It’s true that the genre of Philosophical Fiction is nearly extinct, but I will never understand how “basic” philosophy could ever go out of style. Asking fundamental questions about where are we going as a society and why should be as regular an exercise as an individual’s health check, because it is so very easy to veer off course if we don’t pay attention. Do we like the society that is unfolding before us? I believe that in tumultuous times such as these it is more important than ever to seek a metaphorical North Star of guidance. I am not claiming to have that beacon of light, but I think it’s time we engaged in a major societal debate about what that beacon could and should be.

Given that this is not usually a money spinning genre, how did you actually manage to get published?

It took me over two years to find Acorn Independent Press. Conventional channels were pretty uniform in their feedback. The usual response was that this book was well written and thoroughly original, but not likely to make any money, simply because not enough people care. I refused to believe this. In fact, I have always been convinced that the opposite is true, which is why I persevered. I believe there are many people who want to fight indifference, apathy and collective decline, but feel so alone that they don’t know where to begin. It is those people I am reaching out to. My turning point came when I was contacted by an agent from one of the top 5 literary agencies in the UK. She said that my manuscript had been selected from a “slush pile” of thousands and that they wanted to discuss it with me. When the same editor told me in a dejected tone of voice a few weeks later that despite fighting for my book with tooth and nail, her superiors had decided not to proceed due to the all too familiar reason, I was crushed. But this lady did not just leave it at that. She kept in touch with me to encourage me personally and gave me tips on how to proceed to get the novel to the attention of the right decision makers – just because she believed in it. A few months later, the Occupy Wall Street protests began. I wrote to her again to ask her to try another round with her bosses. After all, protesters in hundreds of locations around the world had to mean that I was on to something! I got no reponse, which I thought was odd, given her previous engagement, so I called her office. The person who answered told me that she had left the agency and set up her own publishing company. I tracked her down and asked why she had done this. Her response was exactly what I wanted to hear: her inability to publish books she believed in was what drove her to risk everything by setting up her own company in the midst of an economic downturn. She didn’t want to publish the memoirs of glamour models; she wanted to publish books that matter. In other words, she was a fellow idealistic contrarian. I signed with her on the spot and have never looked back.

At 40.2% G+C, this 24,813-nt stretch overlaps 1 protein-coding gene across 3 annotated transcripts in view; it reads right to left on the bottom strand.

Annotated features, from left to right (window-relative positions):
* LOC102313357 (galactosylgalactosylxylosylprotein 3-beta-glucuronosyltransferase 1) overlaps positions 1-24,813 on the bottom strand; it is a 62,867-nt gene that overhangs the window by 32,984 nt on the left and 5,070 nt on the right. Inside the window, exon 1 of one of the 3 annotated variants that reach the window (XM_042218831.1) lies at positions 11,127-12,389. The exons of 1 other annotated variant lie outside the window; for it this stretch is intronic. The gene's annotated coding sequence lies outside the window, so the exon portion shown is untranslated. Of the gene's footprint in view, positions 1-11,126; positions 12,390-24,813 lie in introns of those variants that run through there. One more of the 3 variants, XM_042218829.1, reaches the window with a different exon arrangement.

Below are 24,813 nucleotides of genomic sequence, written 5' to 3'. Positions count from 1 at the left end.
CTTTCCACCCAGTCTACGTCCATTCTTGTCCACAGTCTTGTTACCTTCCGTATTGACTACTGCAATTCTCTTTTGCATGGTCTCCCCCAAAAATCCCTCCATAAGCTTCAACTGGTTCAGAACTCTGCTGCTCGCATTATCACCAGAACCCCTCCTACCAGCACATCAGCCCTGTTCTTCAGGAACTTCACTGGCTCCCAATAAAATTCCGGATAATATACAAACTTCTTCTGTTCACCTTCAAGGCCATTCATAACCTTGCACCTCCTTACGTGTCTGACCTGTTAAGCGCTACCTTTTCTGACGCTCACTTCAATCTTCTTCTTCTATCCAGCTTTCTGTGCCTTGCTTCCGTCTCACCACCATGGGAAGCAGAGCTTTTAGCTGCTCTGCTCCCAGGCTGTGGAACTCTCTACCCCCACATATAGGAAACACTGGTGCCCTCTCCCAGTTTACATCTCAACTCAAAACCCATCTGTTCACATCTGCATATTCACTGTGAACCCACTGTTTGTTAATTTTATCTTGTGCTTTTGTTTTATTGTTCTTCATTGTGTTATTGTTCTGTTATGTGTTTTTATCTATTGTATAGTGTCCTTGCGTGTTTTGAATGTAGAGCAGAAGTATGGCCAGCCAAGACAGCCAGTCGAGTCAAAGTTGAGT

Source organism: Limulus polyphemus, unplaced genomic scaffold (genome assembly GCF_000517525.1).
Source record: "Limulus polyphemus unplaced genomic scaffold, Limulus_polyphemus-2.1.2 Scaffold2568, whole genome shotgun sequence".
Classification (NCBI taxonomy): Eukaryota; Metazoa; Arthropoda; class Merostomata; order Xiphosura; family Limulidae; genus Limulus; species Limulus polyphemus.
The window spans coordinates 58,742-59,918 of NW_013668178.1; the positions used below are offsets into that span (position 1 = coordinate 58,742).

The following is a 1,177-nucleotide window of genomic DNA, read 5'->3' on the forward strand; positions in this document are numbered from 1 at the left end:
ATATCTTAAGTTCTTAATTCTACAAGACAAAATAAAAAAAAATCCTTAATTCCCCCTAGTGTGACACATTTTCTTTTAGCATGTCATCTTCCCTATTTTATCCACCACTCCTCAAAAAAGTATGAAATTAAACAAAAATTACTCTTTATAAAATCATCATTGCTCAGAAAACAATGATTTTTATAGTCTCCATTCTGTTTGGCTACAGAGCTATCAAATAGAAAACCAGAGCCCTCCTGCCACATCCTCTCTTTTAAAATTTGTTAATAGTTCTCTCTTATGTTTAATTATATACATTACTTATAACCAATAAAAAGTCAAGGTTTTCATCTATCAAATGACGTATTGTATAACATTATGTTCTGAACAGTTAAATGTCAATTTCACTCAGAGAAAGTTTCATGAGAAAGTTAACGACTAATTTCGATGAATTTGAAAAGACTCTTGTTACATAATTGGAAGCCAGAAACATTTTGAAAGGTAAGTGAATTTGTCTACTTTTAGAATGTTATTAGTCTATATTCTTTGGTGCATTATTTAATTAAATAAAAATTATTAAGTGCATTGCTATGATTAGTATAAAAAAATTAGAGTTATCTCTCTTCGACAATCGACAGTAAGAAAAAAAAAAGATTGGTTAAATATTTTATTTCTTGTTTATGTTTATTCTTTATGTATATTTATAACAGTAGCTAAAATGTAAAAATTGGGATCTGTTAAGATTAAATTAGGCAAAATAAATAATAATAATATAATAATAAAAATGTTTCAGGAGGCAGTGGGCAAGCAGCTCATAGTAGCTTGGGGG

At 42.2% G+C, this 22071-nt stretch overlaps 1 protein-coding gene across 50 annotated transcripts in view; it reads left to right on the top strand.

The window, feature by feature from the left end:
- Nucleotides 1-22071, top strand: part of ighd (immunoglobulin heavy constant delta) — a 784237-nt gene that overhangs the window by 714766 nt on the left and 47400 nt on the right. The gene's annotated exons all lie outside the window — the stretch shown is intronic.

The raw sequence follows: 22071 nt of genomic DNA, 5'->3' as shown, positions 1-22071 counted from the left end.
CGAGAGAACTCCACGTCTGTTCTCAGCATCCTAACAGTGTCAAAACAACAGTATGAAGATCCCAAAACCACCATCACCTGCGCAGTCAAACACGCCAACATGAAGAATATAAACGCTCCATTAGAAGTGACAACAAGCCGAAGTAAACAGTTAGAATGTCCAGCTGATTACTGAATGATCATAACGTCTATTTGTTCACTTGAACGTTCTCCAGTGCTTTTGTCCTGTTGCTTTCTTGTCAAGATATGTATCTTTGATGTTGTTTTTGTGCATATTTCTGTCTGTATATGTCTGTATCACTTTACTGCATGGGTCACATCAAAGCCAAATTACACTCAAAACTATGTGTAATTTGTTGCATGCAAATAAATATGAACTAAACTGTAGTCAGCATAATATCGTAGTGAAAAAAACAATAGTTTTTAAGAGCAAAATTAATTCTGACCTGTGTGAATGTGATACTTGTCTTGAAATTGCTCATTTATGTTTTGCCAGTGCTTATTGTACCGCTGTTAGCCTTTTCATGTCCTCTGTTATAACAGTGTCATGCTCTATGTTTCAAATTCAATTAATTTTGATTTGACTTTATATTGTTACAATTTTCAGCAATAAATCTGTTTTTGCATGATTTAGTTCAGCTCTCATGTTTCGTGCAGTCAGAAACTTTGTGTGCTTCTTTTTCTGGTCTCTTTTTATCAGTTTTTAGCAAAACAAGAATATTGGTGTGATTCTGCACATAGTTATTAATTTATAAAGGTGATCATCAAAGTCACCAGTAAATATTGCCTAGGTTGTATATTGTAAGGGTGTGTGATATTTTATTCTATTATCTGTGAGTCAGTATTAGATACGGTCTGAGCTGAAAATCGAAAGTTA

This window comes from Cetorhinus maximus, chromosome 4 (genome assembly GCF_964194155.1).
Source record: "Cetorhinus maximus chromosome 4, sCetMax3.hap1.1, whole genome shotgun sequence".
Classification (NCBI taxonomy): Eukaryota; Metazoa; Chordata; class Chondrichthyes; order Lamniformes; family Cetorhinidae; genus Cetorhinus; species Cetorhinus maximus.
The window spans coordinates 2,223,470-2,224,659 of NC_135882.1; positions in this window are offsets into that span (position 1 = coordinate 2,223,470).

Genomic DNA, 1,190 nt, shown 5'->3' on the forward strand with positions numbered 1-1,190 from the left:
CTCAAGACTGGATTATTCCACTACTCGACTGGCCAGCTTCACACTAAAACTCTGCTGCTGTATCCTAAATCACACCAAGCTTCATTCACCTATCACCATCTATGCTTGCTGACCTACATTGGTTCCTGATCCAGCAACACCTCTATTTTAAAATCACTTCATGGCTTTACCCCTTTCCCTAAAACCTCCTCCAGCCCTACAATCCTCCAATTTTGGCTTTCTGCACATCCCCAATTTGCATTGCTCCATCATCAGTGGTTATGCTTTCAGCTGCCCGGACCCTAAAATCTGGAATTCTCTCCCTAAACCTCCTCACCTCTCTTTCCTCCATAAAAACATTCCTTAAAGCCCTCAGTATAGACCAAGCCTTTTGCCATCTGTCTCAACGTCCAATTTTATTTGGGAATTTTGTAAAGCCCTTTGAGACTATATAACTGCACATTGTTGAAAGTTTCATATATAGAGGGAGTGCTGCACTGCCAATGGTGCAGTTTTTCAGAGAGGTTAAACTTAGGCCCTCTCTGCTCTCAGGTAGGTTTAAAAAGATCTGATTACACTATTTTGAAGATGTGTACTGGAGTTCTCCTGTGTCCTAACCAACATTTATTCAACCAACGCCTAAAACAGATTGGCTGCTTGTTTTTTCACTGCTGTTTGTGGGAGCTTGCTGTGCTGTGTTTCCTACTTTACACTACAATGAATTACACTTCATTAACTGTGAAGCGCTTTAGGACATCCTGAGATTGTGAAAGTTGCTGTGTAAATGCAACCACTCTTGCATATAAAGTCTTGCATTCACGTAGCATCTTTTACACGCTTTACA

Why did you use a first person perspective for the protagonist and why does she remain nameless until the epilogue?

I wanted the story to feel as immediate as possible, as if you had a direct insight into this character’s mind and soul. I was hoping that would make this story more personal, because the effects of this crisis are nothing if not personal. Behind each statistic is a human being. I also wanted to show that the protagonist could be any relatively young woman in the Western world, as the statistics on this website show. That is why I wanted her name to be more of an afterthought. The system we all live in doesn’t even seem to grant us that status, and Stella’s anonymity until the very end is meant to highlight that.

How would you respond to people who see your story as either morbid or unrealistic?

For anyone who thinks that, I urge them to have a look at the statistics on this website. I put them under the heading Some Shocking Statistics for a reason. Behind those numbers are real personal tragedies. There is nothing unrealistic about those.